Should I Take a Plea Bargain?
The decision whether or not to take a plea bargain in a criminal case is ultimately up to you, as the Defendant. One question that I hear over and over again from people I bump into and clients I have is – should I take a plea bargain? It is important to remember that in Texas you have no constitutional right to a plea bargain. Plea bargaining has developed as a way to resolved cases without every case needing to go to trial. Usually I advise my clients that there are three choices that they have to make, and these choices are theirs alone:
- Whether or not to take a plea agreement?
- Whether you want a trial by judge or trial by jury?
- Whether or not you want to testify at your trial?
What is a plea bargain or plea agreement?
A plea bargain or plea agreement is an agreement between you and the State of Texas to resolve your criminal charge(s). Resolving your criminal charges may mean that you plead guilty to the offense and agree to an amount of jail time and/or a fine. For example, a first time DWI charge with a .10 BAC can land you up to 180 days in jail, a $2,000 fine, or both. A plea agreement is usually negotiated between your defense attorney and the prosecutor representing the state. Your plea agreement may include something like: a guilty plea to the DWI, 2 years probation, a fine of $1,000 plus Court costs. Your defense attorney will request the criminal discovery from the state for this DWI charge. After reviewing the discovery, your attorney will be able to advise you on the strengths and weaknesses of your case. In addition, your attorney will also have the chance to speak with the prosecutor and point out flaws, holes, and weaknesses in the prosecutor’s case against you. This can pay off big time and result in a dismissal or a plea bargain to a lesser included offense. In a previous post I talked about careful discovery review and how it pays off big time for my clients. Once a plea agreement is negotiated between you (through your defense attorney) and the state, you will have to fill out paperwork to waive certain constitutional rights in exchange for the plea agreement.
Benefits and Consequences of a Plea Agreement
A plea agreement comes with many benefits and consequences. In this short post I can’t list them all. However, I can let you know there are some major advantages and drawbacks to a plea agreement. First, let’s talk about the advantages to a plea bargain. A plea bargain can remove a great deal of the uncertainty you face at trial. If you are charged with a third degree felony for example, you are facing 2-10 years in prison. A jury could find you guilty and sentence you to the full 10 years. Although a Judge does not have to accept your plea agreement, the Judge 90% of the time will accept it. The fear of the unknown is great for a lot of my clients. Another benefit of the plea agreement is that your case may be strong and have valid defenses. In that situation the prosecutor may agree to dismiss the charge against you or charge you with a lesser included offense. An example would be that you’re charged with Possession of a Controlled Substance (1gram of cocaine) which is a State Jail Felony. If the case against you has some flaws, you might be offered a plea to Attempted Possession of a Controlled Substance which is a Class A Misdemeanor. The benefit here would be that a guilty plea wouldn’t make you a convicted felon! However, there are many collateral consequences to a guilty plea, and a guilty plea is the same as a conviction.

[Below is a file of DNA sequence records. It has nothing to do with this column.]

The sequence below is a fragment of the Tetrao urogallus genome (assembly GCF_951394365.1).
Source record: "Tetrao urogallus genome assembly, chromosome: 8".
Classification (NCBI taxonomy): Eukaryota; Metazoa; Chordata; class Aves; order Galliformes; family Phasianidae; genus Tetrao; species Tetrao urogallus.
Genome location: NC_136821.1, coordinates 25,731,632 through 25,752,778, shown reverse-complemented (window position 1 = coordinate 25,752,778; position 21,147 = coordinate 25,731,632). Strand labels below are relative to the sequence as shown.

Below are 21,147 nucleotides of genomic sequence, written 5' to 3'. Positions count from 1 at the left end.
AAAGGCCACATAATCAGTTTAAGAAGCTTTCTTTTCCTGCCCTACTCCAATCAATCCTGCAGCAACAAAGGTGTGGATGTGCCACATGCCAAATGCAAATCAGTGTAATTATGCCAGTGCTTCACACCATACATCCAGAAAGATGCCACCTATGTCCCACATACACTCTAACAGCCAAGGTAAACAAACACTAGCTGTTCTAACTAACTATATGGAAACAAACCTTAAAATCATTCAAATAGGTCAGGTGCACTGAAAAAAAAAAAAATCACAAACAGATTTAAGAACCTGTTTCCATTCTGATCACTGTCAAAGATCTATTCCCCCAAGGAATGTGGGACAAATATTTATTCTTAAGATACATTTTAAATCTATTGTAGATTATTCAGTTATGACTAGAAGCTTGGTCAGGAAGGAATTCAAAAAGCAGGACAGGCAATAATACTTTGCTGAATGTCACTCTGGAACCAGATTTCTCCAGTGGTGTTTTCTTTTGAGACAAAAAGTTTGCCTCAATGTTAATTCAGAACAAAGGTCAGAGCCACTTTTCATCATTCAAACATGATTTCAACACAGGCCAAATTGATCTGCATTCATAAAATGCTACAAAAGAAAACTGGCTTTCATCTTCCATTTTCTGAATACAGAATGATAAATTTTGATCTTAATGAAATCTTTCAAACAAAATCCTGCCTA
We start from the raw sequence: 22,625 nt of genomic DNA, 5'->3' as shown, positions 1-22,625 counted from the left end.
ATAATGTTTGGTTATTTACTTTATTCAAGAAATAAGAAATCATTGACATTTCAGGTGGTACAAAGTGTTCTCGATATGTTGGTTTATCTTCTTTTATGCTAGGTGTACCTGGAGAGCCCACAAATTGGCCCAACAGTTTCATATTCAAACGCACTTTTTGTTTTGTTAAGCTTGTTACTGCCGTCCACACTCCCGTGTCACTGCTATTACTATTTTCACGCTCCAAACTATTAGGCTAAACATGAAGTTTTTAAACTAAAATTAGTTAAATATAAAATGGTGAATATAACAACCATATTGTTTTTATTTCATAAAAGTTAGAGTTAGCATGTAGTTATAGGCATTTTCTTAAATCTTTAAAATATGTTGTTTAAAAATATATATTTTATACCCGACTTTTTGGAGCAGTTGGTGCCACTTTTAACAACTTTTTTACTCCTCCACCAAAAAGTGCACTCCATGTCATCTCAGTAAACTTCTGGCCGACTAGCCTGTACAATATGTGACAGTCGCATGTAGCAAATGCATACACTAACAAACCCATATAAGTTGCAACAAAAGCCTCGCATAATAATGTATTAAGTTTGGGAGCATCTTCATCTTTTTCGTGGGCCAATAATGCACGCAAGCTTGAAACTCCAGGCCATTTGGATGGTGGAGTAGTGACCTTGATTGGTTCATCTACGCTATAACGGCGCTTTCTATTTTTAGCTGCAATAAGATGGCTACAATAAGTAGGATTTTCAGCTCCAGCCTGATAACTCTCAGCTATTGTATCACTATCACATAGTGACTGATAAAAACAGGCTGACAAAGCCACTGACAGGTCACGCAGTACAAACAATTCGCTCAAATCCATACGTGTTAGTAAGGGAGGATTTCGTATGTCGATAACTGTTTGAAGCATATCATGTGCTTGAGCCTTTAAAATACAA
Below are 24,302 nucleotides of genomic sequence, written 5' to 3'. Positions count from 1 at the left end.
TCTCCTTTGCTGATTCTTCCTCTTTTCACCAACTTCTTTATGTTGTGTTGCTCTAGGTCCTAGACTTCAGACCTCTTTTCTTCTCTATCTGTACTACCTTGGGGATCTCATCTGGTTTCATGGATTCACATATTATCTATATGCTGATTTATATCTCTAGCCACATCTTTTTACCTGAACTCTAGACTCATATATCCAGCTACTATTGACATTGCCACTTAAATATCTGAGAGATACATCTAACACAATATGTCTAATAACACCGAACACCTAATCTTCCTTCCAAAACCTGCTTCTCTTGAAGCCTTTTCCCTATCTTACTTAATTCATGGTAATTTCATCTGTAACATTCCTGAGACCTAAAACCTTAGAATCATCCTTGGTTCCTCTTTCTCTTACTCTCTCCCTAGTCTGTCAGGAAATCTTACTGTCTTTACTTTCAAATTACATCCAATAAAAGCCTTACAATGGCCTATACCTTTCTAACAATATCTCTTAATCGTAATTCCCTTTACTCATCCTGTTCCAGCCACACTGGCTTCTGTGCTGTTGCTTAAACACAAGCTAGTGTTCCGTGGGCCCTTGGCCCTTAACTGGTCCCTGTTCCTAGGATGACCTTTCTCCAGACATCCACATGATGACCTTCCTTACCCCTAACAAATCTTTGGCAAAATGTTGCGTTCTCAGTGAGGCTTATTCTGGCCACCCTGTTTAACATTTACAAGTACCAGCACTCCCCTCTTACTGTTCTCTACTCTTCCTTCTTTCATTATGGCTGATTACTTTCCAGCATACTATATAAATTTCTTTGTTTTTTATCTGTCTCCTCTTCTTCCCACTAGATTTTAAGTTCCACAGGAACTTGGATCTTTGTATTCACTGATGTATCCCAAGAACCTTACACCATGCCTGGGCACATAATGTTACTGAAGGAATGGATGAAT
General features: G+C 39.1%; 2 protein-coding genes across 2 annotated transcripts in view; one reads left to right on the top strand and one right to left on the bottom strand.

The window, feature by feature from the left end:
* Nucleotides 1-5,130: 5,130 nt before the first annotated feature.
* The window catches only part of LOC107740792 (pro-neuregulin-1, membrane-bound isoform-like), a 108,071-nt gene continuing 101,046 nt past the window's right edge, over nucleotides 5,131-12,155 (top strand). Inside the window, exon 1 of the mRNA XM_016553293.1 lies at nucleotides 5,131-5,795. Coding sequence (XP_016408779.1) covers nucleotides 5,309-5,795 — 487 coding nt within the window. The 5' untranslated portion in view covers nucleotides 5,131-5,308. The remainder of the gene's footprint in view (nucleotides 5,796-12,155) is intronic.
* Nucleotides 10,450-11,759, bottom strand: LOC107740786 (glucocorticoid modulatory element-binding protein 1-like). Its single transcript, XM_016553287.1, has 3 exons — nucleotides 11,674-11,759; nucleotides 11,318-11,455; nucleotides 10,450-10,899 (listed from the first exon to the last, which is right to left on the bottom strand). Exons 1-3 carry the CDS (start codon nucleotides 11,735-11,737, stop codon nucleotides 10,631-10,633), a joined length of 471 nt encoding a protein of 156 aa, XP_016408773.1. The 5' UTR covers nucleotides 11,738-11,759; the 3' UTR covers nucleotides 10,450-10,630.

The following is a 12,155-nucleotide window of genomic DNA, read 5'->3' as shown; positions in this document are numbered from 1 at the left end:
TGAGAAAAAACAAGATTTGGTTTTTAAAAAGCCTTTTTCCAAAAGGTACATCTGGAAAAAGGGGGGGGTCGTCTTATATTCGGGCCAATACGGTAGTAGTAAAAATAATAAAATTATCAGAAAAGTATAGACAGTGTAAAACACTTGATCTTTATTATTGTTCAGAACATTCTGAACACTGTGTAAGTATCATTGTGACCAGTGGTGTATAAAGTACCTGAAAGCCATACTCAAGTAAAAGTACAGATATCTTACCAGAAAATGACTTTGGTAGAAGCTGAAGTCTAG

Disadvantages of a Plea Bargain
There are also many disadvantages to a plea bargain. Depending on the type of plea bargain, if it includes a guilty plea, you will have that conviction on your record for LIFE. You are giving up your constitutional rights under a plea agreement. This means:
- Giving up your right to a jury/bench trial.
- Giving up your right to confront your accuser and call witnesses in your favor.
- Giving up your right to appeal.
Giving up these constitutional rights may be too much for some people. Some clients demand their day in Court, which is fine by me! Like I said earlier, the decision on whether or not to take a plea or go to trial is MY CLIENT’S ALONE. All I can do is advise him/her on the strengths, weaknesses, and potential outcomes of their case. However, it is very important to keep in mind that trial preparation is expensive and time consuming for me and my clients. Jury trials don’t prepare themselves. Many times I’ve heard people in the Courthouse say “I want a jury trial but I can’t afford to pay for a jury trial.” If this is the case, you may explore getting a Court Appointed Lawyer.
Plea bargaining and plea agreements have many advantages and disadvantages. They generally move cases along efficiently and minimize risk to clients. It’s very important that you talk to a criminal defense attorney to advise you about your rights, the consequences of a plea, and working out a plea bargain on your behalf. Often times you may receive a better plea offer than what you risk receiving at trial. A plea bargain isn’t a way for your attorney to sell you short. It may be the best possible outcome for your case, depending on the facts. It comes down to the fear of the known versus the fear of the unknown. Don’t go into this alone and without backup. Protect your rights now while also protecting your future.